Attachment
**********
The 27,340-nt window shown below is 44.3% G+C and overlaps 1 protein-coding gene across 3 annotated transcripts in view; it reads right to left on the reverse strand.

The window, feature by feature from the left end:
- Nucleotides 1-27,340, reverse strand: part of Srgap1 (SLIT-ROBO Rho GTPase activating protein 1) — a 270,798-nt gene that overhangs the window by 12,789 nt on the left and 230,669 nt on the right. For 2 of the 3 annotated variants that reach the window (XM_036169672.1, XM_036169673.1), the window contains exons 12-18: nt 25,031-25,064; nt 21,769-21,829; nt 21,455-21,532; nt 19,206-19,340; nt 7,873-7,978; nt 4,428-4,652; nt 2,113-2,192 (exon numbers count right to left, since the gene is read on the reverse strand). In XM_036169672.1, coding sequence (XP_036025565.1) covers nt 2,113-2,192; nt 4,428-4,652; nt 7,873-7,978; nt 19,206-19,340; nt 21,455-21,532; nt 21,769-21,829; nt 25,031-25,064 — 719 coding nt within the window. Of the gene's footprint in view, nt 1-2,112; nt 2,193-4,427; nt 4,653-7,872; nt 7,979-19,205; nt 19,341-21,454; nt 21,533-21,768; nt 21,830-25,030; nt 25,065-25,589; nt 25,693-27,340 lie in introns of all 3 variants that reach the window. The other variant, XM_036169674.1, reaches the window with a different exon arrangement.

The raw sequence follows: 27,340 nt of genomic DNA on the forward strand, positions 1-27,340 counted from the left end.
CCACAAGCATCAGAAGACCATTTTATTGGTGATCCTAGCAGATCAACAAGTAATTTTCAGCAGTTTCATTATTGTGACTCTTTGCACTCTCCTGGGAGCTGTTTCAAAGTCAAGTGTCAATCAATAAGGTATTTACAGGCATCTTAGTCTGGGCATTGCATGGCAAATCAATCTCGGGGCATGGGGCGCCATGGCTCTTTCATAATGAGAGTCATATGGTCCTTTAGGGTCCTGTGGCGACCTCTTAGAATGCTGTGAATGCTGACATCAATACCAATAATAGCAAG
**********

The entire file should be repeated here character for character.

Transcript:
The 27,340-nt window shown below is 44.3% G+C and overlaps 1 protein-coding gene across 3 annotated transcripts in view; it reads right to left on the reverse strand.

The window, feature by feature from the left end:
- Nucleotides 1-27,340, reverse strand: part of Srgap1 (SLIT-ROBO Rho GTPase activating protein 1) — a 270,798-nt gene that overhangs the window by 12,789 nt on the left and 230,669 nt on the right. For 2 of the 3 annotated variants that reach the window (XM_036169672.1, XM_036169673.1), the window contains exons 12-18: nt 25,031-25,064; nt 21,769-21,829; nt 21,455-21,532; nt 19,206-19,340; nt 7,873-7,978; nt 4,428-4,652; nt 2,113-2,192 (exon numbers count right to left, since the gene is read on the reverse strand). In XM_036169672.1, coding sequence (XP_036025565.1) covers nt 2,113-2,192; nt 4,428-4,652; nt 7,873-7,978; nt 19,206-19,340; nt 21,455-21,532; nt 21,769-21,829; nt 25,031-25,064 — 719 coding nt within the window. Of the gene's footprint in view, nt 1-2,112; nt 2,193-4,427; nt 4,653-7,872; nt 7,979-19,205; nt 19,341-21,454; nt 21,533-21,768; nt 21,830-25,030; nt 25,065-25,589; nt 25,693-27,340 lie in introns of all 3 variants that reach the window. The other variant, XM_036169674.1, reaches the window with a different exon arrangement.

The raw sequence follows: 27,340 nt of genomic DNA on the forward strand, positions 1-27,340 counted from the left end.
CCACAAGCATCAGAAGACCATTTTATTGGTGATCCTAGCAGATCAACAAGTAATTTTCAGCAGTTTCATTATTGTGACTCTTTGCACTCTCCTGGGAGCTGTTTCAAAGTCAAGTGTCAATCAATAAGGTATTTACAGGCATCTTAGTCTGGGCATTGCATGGCAAATCAATCTCGGGGCATGGGGCGCCATGGCTCTTTCATAATGAGAGTCATATGGTCCTTTAGGGTCCTGTGGCGACCTCTTAGAATGCTGTGAATGCTGACATCAATACCAATAATAGCAAG